Your graduate school application checklist



Getting into your top choice grad school isn't impossible, but it will be challenging. To make the process easier, read this post to improve your odds of getting into your dream program. Having aced the entrance examinations such as TOEFL, IELTS, GMAT, or GRE, you now need to invest much of your time in producing a robust CV and references, and writing empowering essays and personal statements. But first, you need to start doing your program research.



Choosing schools and programs

With over 1,700 universities offering graduate degrees, there are most likely several good programs in your field. We don’t believe in relying only on rankings as they can be misleading and subjective. A more reliable source of information and advice will be your professors and students who have studied in the U.S. Look at professional journals for faculty publications. Note who is publishing in the areas of your specialization and where they are teaching. Keep in mind that a department’s reputation relies heavily on the reputation of its faculty. Sometimes it is more important to study under a particular person than it is to study at a university with a prestigious name.


Program Quality

Trying to judge the academic quality of a program is difficult. However, here are some questions to answer:

  • What are the program’s resources?

  • What kind of financial support does it have?

  • How complete is the library?

  • What laboratory equipment and computer facilities are available?

  • What does the program have to offer in terms of both curriculum and services?

  • What is the student-faculty ratio, and what kind of interaction is there between students and professors?

  • What internships, assistantships and other experiential education opportunities are available?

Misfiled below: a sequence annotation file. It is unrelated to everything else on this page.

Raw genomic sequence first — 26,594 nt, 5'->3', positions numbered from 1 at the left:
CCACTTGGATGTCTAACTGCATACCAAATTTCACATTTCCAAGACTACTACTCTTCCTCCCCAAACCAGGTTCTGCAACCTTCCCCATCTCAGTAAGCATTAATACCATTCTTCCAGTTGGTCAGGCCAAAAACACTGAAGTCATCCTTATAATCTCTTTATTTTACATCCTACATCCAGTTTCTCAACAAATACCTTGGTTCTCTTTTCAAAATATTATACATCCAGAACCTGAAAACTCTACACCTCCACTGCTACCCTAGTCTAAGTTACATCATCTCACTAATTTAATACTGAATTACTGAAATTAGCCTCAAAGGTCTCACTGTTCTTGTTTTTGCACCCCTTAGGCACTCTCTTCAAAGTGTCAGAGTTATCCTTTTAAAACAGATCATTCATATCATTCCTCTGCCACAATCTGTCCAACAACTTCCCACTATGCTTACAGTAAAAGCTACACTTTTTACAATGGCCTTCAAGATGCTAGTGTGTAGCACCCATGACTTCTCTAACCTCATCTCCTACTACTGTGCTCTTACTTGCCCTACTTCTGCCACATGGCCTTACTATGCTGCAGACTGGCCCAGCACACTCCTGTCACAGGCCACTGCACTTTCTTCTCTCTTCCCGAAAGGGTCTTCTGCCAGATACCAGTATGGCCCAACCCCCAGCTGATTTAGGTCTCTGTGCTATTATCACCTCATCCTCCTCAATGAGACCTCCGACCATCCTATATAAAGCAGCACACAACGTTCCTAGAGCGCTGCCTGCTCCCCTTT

Compare Institutions

Make a comparison chart listing the institutions you have located and look at the differences among them with respect to:

  • Research emphasis and facilities, including libraries and computer facilities

  • Size of the department and size of institution

  • Accreditation

  • Qualifications of the faculty

  • Academic admission requirements, including required test scores, degrees, and GPA

  • Length of time required for degree

  • Course and thesis requirements

  • Cost of tuition, books etc.

  • Availability of financial assistance

  • Location, housing options, campus setting, climate, and cost of living

  • International student services.

Alright. So now you know where you want to go. What now?



Work on your CV

Writing a resume for academic purposes is a more difficult task than writing a regular resume.


Here are the things you need in your resume for MA & PhD study. Please note that professors are looking for people who are strongly focused on research:

  • Any publications, conferences and journals. A good paper that has been presented at a national or international conference will make your resume strong. If your paper has been accepted in an international journal, you are an extremely good prospect for any professor.

  • All research-related work experience and summer jobs. Even if your internships and summer jobs were not research oriented, try to highlight the features that are important to research.

  • Briefly outline your guided research project in your resume and mention the advisor's name.

  • Clearly indicate your degree of fluency in English. Mention any time you spent in English-speaking countries and the number of years of formal English education you have.

  • Include any teaching experience.

  • List all higher-level courses relevant to your intended specialization, especially any graduate level course that you elected.